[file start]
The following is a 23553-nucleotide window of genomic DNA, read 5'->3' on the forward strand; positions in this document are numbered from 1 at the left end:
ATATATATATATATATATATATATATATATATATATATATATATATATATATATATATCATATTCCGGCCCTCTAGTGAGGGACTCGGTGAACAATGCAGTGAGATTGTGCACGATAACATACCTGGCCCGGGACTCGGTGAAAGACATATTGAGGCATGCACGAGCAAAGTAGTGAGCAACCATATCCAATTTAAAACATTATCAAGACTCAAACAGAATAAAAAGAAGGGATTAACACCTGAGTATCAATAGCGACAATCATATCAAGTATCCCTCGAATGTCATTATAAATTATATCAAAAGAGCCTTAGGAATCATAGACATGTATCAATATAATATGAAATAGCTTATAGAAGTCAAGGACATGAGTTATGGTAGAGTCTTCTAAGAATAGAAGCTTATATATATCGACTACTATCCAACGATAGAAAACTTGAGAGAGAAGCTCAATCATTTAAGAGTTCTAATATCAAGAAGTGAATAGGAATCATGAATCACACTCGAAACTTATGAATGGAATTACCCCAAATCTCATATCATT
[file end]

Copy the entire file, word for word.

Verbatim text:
The following is a 23553-nucleotide window of genomic DNA, read 5'->3' on the forward strand; positions in this document are numbered from 1 at the left end:
ATATATATATATATATATATATATATATATATATATATATATATATATATATATATATCATATTCCGGCCCTCTAGTGAGGGACTCGGTGAACAATGCAGTGAGATTGTGCACGATAACATACCTGGCCCGGGACTCGGTGAAAGACATATTGAGGCATGCACGAGCAAAGTAGTGAGCAACCATATCCAATTTAAAACATTATCAAGACTCAAACAGAATAAAAAGAAGGGATTAACACCTGAGTATCAATAGCGACAATCATATCAAGTATCCCTCGAATGTCATTATAAATTATATCAAAAGAGCCTTAGGAATCATAGACATGTATCAATATAATATGAAATAGCTTATAGAAGTCAAGGACATGAGTTATGGTAGAGTCTTCTAAGAATAGAAGCTTATATATATCGACTACTATCCAACGATAGAAAACTTGAGAGAGAAGCTCAATCATTTAAGAGTTCTAATATCAAGAAGTGAATAGGAATCATGAATCACACTCGAAACTTATGAATGGAATTACCCCAAATCTCATATCATT